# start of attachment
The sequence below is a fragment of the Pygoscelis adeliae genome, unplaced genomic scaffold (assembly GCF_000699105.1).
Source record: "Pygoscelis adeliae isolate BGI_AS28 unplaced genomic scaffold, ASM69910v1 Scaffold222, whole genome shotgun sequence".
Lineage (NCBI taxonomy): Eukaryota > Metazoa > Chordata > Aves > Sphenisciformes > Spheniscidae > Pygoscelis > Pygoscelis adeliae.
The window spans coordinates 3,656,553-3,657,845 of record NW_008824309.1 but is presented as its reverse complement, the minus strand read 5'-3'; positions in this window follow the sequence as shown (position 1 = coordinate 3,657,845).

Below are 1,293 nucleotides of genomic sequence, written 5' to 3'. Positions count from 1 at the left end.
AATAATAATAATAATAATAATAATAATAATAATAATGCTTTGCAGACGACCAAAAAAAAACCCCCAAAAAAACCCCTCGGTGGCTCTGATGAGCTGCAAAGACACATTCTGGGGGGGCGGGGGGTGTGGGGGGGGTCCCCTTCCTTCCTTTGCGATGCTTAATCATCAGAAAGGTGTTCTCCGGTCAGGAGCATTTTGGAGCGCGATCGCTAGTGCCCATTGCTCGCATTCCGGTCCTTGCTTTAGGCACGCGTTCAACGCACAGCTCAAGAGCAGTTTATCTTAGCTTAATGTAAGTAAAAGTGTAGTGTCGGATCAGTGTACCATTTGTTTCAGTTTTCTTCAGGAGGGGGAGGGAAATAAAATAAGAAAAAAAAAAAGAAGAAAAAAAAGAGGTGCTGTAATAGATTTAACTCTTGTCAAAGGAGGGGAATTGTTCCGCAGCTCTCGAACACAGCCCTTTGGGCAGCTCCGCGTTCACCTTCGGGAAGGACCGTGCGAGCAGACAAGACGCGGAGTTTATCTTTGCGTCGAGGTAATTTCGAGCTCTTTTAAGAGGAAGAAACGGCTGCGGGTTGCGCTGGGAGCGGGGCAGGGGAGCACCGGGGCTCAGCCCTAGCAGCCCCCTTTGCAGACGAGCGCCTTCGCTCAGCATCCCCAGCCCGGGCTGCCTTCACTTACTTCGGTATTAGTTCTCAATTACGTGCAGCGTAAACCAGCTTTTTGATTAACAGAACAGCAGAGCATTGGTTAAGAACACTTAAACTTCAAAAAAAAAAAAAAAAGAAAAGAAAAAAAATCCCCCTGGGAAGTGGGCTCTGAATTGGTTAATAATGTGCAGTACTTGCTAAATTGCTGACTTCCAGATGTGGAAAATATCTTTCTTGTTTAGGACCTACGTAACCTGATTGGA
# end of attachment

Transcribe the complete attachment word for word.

The sequence below is a fragment of the Pygoscelis adeliae genome, unplaced genomic scaffold (assembly GCF_000699105.1).
Source record: "Pygoscelis adeliae isolate BGI_AS28 unplaced genomic scaffold, ASM69910v1 Scaffold222, whole genome shotgun sequence".
Lineage (NCBI taxonomy): Eukaryota > Metazoa > Chordata > Aves > Sphenisciformes > Spheniscidae > Pygoscelis > Pygoscelis adeliae.
The window spans coordinates 3,656,553-3,657,845 of record NW_008824309.1 but is presented as its reverse complement, the minus strand read 5'-3'; positions in this window follow the sequence as shown (position 1 = coordinate 3,657,845).

Below are 1,293 nucleotides of genomic sequence, written 5' to 3'. Positions count from 1 at the left end.
AATAATAATAATAATAATAATAATAATAATAATAATGCTTTGCAGACGACCAAAAAAAAACCCCCAAAAAAACCCCTCGGTGGCTCTGATGAGCTGCAAAGACACATTCTGGGGGGGCGGGGGGTGTGGGGGGGGTCCCCTTCCTTCCTTTGCGATGCTTAATCATCAGAAAGGTGTTCTCCGGTCAGGAGCATTTTGGAGCGCGATCGCTAGTGCCCATTGCTCGCATTCCGGTCCTTGCTTTAGGCACGCGTTCAACGCACAGCTCAAGAGCAGTTTATCTTAGCTTAATGTAAGTAAAAGTGTAGTGTCGGATCAGTGTACCATTTGTTTCAGTTTTCTTCAGGAGGGGGAGGGAAATAAAATAAGAAAAAAAAAAAGAAGAAAAAAAAGAGGTGCTGTAATAGATTTAACTCTTGTCAAAGGAGGGGAATTGTTCCGCAGCTCTCGAACACAGCCCTTTGGGCAGCTCCGCGTTCACCTTCGGGAAGGACCGTGCGAGCAGACAAGACGCGGAGTTTATCTTTGCGTCGAGGTAATTTCGAGCTCTTTTAAGAGGAAGAAACGGCTGCGGGTTGCGCTGGGAGCGGGGCAGGGGAGCACCGGGGCTCAGCCCTAGCAGCCCCCTTTGCAGACGAGCGCCTTCGCTCAGCATCCCCAGCCCGGGCTGCCTTCACTTACTTCGGTATTAGTTCTCAATTACGTGCAGCGTAAACCAGCTTTTTGATTAACAGAACAGCAGAGCATTGGTTAAGAACACTTAAACTTCAAAAAAAAAAAAAAAAGAAAAGAAAAAAAATCCCCCTGGGAAGTGGGCTCTGAATTGGTTAATAATGTGCAGTACTTGCTAAATTGCTGACTTCCAGATGTGGAAAATATCTTTCTTGTTTAGGACCTACGTAACCTGATTGGA